The airline industry is not in really good shape these days as far as public relations are concerned. You have doubtlessly been aware of the various disagreements-cum-fisticuffs that have been filmed by the ever-present cameras on board. This morning Delta is being bashed for a removal of a paid passenger from an overbooked flight.
All the big airlines appear to have been affected, and those that may have not are just lucky. I truly doubt that the dragging off of a passenger from a United flight had much to do with the fact that it was United -- after all, it was the cops who did the dragging (though not the overbooking). They all do it; they all are in "There but for the grace of God" mode.
Those of us who have flown half a million miles or so have also had some exceptional experiences on board commercial flights, though. In this airline-bashing time, it makes sense to recall that those are the ideal to which the airlines aspire.
For example, twenty years back I was flying to a technology conference held in Honolulu by the Armed Forces Communications and Electronics Association. AFCEA holds these in maybe a half-dozen cities each year, as a way to give the defense contracting industry an opportunity to display their IT-related wares to the military in a relaxed environment -- and they are productive. The Hawaii one, aside from its location, is excellent as it's the only one that our military in the Pacific Rim can get to, in order to speak with the contracting community.
I took my wife with me (at our expense, of course), since outside the six hours a day of "booth duty" at the conference, I was free and we could have something like a Hawaiian vacation. We connected to a flight out of San Francisco, and it turned out that was the retirement flight of the pilot. He was going to live in Hawaii, so not only was this his last flight, but it was his trip home.
He was a happy man, and showed it, coming back during the flight to thank his passengers for making his career, shaking hands and chatting with passengers often on the overhead speakers during the flight. When we landed, we all shook hands again in a receiving line; I high-fived the pilot (heck, you land in Hawaii you're happy to start with, not to mention slightly influenced by onboard mai-tais), and had thoroughly enjoyed the hours in the air.
But that wasn't necessarily one of those above-and-beyond events. This one was.
Do you remember Eastern Airlines? Eastern was a very well-established carrier for many years, running the "shuttle" route from what is now Reagan International Airport in Washington, to LaGuardia in New York, to Logan Airport in Boston. The shuttle went through several hands (including, interestingly, those of the current president) after Eastern's demise in 1991. And I still remember that Eastern's cabins had an unusual smell to them, as if they used a different cleaner to wash the cabin walls.
But Eastern had many domestic and worldwide routes as well, and it was on one of them that I was flying one day around 1978 or so for business, from the Cincinnati airport near Covington, KY. There was absolutely zero remarkable about that flight, and I don't even recall where I was going at the time.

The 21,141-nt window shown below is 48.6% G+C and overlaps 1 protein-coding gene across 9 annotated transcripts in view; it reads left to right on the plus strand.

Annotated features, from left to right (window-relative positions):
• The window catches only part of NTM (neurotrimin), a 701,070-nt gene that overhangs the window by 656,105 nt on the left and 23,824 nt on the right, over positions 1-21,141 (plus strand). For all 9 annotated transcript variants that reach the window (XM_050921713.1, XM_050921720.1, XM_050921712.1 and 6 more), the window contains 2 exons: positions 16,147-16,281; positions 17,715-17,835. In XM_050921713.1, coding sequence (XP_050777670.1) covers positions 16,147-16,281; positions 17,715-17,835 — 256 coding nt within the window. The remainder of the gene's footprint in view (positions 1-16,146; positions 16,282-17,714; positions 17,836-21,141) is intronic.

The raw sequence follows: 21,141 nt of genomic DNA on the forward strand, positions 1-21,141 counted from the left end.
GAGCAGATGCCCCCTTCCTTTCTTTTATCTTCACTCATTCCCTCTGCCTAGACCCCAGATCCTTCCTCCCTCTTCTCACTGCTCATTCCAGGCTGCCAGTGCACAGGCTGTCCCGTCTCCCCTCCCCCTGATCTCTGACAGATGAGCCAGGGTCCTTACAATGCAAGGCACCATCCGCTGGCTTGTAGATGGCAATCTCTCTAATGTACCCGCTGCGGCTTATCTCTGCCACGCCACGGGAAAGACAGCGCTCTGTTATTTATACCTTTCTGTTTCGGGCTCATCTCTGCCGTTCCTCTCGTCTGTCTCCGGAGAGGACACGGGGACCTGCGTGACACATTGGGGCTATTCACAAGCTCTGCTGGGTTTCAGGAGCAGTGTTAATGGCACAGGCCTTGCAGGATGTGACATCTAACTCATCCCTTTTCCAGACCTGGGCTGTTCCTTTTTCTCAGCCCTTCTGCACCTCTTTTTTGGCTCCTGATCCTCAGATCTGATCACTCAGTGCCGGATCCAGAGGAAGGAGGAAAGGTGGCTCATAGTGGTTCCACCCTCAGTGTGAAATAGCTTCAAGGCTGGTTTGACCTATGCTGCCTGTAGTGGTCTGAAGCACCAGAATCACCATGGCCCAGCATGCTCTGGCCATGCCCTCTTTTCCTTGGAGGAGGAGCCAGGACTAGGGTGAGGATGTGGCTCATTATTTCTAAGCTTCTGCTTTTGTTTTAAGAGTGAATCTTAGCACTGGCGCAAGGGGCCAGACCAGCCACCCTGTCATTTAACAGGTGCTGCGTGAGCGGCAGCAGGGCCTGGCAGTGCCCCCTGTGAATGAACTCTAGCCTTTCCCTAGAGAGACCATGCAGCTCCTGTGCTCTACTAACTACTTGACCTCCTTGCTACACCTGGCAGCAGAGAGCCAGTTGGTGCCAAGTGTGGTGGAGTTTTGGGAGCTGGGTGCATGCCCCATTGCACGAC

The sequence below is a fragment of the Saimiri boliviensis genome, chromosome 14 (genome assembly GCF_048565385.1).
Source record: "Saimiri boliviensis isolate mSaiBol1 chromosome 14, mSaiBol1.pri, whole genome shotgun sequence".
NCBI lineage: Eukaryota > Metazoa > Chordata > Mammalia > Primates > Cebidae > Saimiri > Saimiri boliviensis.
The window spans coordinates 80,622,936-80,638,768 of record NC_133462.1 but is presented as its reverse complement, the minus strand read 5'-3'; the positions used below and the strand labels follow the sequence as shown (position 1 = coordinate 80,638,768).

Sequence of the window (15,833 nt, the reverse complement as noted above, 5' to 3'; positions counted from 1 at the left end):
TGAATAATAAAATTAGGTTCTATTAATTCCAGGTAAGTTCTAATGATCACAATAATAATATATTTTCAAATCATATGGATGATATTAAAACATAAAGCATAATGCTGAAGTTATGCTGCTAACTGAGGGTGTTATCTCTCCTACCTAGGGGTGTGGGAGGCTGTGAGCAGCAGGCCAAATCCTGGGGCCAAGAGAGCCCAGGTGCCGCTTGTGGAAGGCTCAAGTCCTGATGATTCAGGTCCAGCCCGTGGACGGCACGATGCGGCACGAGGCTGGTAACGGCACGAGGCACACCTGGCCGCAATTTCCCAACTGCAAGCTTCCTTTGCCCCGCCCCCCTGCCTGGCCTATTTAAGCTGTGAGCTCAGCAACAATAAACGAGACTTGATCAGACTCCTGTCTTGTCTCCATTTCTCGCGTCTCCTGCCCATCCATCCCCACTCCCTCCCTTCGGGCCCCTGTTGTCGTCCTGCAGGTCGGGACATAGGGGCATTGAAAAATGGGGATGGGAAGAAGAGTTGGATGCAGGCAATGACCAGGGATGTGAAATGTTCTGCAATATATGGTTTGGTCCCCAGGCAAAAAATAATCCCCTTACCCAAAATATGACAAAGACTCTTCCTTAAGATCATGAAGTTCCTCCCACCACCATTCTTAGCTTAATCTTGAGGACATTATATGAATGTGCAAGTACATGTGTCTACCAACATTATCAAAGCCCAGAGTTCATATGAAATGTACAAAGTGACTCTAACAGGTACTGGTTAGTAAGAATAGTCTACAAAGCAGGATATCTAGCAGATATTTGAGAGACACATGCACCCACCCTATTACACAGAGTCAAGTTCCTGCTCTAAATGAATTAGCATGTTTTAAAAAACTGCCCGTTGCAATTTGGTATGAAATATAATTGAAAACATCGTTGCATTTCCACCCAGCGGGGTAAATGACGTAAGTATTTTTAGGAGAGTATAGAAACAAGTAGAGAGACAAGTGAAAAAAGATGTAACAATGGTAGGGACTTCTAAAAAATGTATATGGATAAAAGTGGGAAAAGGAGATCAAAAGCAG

I went up to the agent area right at the gate (things were different then) and checked in with the Eastern agent there at the gate to get my ticket. He was a younger man in his late 20s, and went through the process of issuing the boarding pass professionally but not otherwise noticeably different from the way any other agent would have done his job.
The 100 or so of us waited in the gate before boarding, until the announcement was made to begin to board the plane. I joined the line as each passenger gave the agent our boarding pass so he could tear off our half and give it back to us, and we could walk out to the plane.
I wasn't paying attention to what he was saying to each person ahead of me in the line until I got close and started to hear him. What was he saying? Now I heard. He was wishing a nice flight to each passenger by name, before they gave him the boarding pass.
Do you follow? He had memorized the name and face of every single passenger on that flight so he could greet them and wish them a pleasant flight by name as he took their pass. The assumption, of course, is that he did the same for every single flight he worked, presumably for no other reason than as a mental exercise that resulted in something special for those who went through his gate flying his airline.
Sure enough, I got to his position and he greeted me, "Have a nice flight, Mr. Sutton, may I have your boarding pass?" I said "thank you", and that would have been it, except that I never forgot that incident had happened.
I have googled the heck out of the InterWeb we now have, to see if there was any other mention of that guy and if he had a reputation, or if anyone remembered him. Nothing.
So here goes, in honor of an airline employee who took his job seriously, and who truly went above and beyond in customer service, his actions are remembered forever online and searchable.
And if that story rings true for anyone who reads this, I'd love to find that fellow and let him know that forty years since, I still appreciate what he did, obviously on a several-times-a-day basis, to make his customers happy.
Good job, sir.
Copyright 2017 by Robert Sutton
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